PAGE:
Mona Charen

I was polled last night. Yes, it happens. I spent half an hour on the telephone with a representative of the Pew Research Center for the People & the Press. The results will be made public in a few days. One question stands out. They asked, "Do you know what Barack Obama's religion is?"

Don't you get the feeling that you can already write the post-election analysis if Obama loses? "A nation still unable to shake its legacy of racism and discrimination ... a nation so xenophobic about anyone with a foreign-sounding name could not be elected ... Obama could not correct the misimpression that he was a Muslim." It would almost be worth having Obama win to avoid the nauseating analysis that will certainly follow his loss.

But not quite. It is hard to think of any issue dear to the hearts of conservatives on which Barack Obama is not planted firmly on the other side -- the power of diplomacy vis-a-vis aggressors, the proper care and feeding of teachers unions, the threat of terrorism, affirmative action, the importance of free trade, immigration reform -- I could go on. If elected, President Obama, arm in arm with Nancy Pelosi and Harry Reid, would be in a position to do serious damage to the country on a number of fronts. His convention speech removed any doubt that he is an orthodox, big -- no, huge -- government liberal.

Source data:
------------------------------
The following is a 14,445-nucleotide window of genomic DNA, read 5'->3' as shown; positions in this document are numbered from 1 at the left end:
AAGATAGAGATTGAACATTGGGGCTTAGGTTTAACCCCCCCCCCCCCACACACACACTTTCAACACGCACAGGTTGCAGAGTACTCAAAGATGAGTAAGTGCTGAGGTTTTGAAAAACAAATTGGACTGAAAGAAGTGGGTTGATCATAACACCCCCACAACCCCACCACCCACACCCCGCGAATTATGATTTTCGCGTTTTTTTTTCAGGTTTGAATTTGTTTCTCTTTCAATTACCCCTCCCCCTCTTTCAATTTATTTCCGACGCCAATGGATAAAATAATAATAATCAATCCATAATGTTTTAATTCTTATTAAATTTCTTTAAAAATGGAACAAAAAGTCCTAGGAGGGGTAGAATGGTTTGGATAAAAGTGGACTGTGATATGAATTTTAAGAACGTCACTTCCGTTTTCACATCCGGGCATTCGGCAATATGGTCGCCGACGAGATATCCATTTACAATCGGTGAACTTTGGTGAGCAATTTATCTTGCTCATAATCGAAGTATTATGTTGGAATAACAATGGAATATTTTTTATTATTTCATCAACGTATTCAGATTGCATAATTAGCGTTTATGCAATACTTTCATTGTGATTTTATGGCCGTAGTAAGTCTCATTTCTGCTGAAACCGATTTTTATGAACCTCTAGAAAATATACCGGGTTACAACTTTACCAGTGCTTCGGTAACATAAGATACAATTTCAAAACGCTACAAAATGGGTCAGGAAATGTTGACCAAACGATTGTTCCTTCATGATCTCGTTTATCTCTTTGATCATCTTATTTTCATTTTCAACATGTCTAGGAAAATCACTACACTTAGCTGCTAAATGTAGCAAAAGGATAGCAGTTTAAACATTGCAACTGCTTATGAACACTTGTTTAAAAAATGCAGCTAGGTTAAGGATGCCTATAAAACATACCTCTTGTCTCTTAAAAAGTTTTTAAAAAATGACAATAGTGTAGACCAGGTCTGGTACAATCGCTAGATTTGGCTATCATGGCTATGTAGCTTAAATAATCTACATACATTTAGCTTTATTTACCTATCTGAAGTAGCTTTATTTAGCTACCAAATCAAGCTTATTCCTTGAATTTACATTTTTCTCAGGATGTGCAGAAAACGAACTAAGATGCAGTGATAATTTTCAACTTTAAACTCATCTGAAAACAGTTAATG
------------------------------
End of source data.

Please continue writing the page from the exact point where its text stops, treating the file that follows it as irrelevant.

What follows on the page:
To focus on one important area: Barack Obama could rewrite our health care system. On any number of occasions during the primaries, Obama offered that if he were designing a health care system from scratch, he would choose a single-payer option. But since we've got this employment-based system, he has chosen to reform what we have instead -- or so he claims. Yet if his reforms are enacted, they will drive private insurance out of the market entirely.

Obama has embraced the "play or pay" concept first offered by Michael Dukakis. In order to solve the problem of the 47 million uninsured, Obama would require all but the smallest businesses to either offer health insurance that meets government guidelines, or pay a tax that would finance government-provided health insurance. The Obama plan doesn't offer many specifics but most analysts agree that the Commonwealth Fund's health proposal is nearly identical. It would impose a 7 percent tax. Since the tax would almost certainly be less onerous to employers than expensive health care plans, more and more businesses would opt for the tax, forcing private insurers to raise rates even more. Once the stampede got going it would be impossible to stop. The private insurance market would collapse.

What the U.S. would have then would be pretty much Medicare for everyone -- or single payer.

Mona Charen

Mona Charen is a syndicated columnist, political analyst and author of Do-Gooders: How Liberals Hurt Those They Claim to Help .
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